The following is based on chapter four of James W. Loewen’s “Lies My Teacher Told Me” (2008). It uses his facts but it is not quite how he put it:
American high schools teach history to make you proud of America. They have to do this in the teeth of one of the greatest crimes of history: wiping out Native Americans and taking their land, more farmland than in all of China. To do this they lie about Native Americans.
- North America was mostly empty. Just a few tribes of hunter-gatherers here and there travelling through virgin wilderness.
- Natives were backward, too backward to farm the land, too backward to understand land as property.
- Natives were incapable of change, incapable of successfully living in civilized society.
- The tragedy that unfolded was unavoidable. There was no other reasonable outcome.
What we are supposed to conclude: It was unavoidable, no one is at fault. There was all this land just sitting there for the taking, land that natives were barely using. Since natives could not change or successfully live in civilized society there was little that could be done but push them aside into reservations. Or kill them if they put up a fight.
The truth (as best we know it so far):
- Far from being empty, North America had about 45 million people when Columbus arrived. About 20 million lived in what is now the U.S. Genocide and disease wiped out millions, but even in the early 1800s it was still so unempty that tribes had to be moved out of the way by the American government before whites could easily move in and take their land.
- Most natives were farmers when Columbus arrived. They even taught the Pilgrims how to farm. Some natives were hunter-gatherers, of course, but most were not till whites drove them off their land or made hunting for furs and slaves much more profitable than farming.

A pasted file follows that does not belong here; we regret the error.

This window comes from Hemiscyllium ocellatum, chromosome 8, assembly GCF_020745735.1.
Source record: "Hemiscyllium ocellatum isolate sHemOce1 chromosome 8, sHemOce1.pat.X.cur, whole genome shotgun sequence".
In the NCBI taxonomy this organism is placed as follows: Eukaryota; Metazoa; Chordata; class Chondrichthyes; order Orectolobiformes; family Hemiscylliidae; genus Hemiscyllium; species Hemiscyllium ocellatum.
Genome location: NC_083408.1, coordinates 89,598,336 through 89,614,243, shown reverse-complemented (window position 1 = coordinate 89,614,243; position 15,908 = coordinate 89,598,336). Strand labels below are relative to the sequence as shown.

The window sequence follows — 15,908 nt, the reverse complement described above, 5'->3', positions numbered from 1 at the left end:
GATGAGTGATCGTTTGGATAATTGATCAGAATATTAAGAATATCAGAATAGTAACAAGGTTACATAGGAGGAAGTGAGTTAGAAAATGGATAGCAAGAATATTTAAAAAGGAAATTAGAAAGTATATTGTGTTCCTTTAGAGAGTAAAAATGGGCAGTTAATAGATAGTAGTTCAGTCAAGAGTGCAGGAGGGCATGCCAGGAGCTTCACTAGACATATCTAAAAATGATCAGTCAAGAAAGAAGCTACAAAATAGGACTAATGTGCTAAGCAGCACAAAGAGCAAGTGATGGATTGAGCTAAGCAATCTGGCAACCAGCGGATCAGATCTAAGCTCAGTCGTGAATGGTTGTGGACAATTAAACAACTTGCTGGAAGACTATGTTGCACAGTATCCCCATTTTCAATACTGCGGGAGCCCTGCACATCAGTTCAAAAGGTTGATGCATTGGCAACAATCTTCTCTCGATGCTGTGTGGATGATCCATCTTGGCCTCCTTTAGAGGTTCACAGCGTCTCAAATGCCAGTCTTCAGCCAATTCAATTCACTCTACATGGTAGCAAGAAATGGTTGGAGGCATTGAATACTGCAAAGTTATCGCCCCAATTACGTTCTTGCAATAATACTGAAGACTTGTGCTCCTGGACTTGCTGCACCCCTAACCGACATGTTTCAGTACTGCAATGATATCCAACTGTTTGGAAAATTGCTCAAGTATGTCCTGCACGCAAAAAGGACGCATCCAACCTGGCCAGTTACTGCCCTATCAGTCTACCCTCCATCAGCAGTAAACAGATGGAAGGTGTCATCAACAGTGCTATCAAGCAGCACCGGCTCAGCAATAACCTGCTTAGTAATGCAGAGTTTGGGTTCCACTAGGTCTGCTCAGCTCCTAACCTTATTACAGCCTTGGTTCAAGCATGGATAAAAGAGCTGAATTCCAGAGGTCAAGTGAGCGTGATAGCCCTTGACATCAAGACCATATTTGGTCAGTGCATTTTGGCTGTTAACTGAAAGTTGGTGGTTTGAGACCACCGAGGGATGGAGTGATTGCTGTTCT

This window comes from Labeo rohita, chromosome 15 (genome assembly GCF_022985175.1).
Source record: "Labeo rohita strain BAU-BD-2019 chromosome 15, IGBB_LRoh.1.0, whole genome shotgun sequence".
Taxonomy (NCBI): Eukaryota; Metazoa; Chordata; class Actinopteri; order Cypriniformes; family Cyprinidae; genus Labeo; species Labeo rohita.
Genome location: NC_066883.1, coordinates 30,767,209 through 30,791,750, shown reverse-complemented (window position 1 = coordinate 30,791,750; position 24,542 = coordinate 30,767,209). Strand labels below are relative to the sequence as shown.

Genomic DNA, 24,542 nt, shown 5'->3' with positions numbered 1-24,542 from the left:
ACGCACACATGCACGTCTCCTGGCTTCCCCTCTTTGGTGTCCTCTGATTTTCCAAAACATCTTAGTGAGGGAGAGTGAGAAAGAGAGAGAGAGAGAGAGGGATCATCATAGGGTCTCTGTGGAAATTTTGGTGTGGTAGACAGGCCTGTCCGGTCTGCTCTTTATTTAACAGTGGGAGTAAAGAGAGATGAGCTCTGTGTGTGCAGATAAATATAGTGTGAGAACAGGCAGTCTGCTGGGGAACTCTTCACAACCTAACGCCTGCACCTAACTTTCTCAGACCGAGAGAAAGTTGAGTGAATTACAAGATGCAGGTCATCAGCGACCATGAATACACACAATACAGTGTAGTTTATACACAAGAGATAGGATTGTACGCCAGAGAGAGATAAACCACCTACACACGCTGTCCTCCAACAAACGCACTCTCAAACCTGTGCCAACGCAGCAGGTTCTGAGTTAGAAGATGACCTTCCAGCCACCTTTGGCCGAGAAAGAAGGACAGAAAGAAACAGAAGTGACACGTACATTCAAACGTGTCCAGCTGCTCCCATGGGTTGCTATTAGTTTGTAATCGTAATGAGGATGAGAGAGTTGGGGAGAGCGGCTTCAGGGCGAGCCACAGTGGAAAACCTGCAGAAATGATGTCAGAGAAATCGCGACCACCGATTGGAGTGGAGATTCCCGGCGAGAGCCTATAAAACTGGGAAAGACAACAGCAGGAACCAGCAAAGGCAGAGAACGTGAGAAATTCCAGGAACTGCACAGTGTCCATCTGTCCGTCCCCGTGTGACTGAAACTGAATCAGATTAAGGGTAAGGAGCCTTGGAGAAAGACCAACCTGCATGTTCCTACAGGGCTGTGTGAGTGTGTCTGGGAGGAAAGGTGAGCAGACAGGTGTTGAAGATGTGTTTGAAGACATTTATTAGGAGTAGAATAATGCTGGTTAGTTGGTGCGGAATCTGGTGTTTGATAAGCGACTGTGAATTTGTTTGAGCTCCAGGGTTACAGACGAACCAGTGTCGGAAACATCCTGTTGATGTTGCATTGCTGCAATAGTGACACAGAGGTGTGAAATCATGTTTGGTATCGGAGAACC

- Natives understood land as property. We know that because of the treaties where they ask for fishing rights and so on. The main difference was that they generally saw land as being held in common by the tribe as opposed to belonging to a single person.
- War, genocide and reservations were hardly the only possible course of action. We know that because other policies were proposed in Congress, like giving natives citizenship or their own state. We know that because in Canada and Mexico the French and Spanish mixed with the natives instead of wiping them out wholesale. We know that because there used to be places in America where whites, blacks and natives lived together as one. Multiracial society could and did work.
- White racism was the main reason natives were unsuccessful in “civilized” society. Most important was their lack of full rights as citizens. That made it easy for whites to screw them over in court, take their property and then call them shiftless. Or just kill them outright when it suited them.
– Abagond, 2011.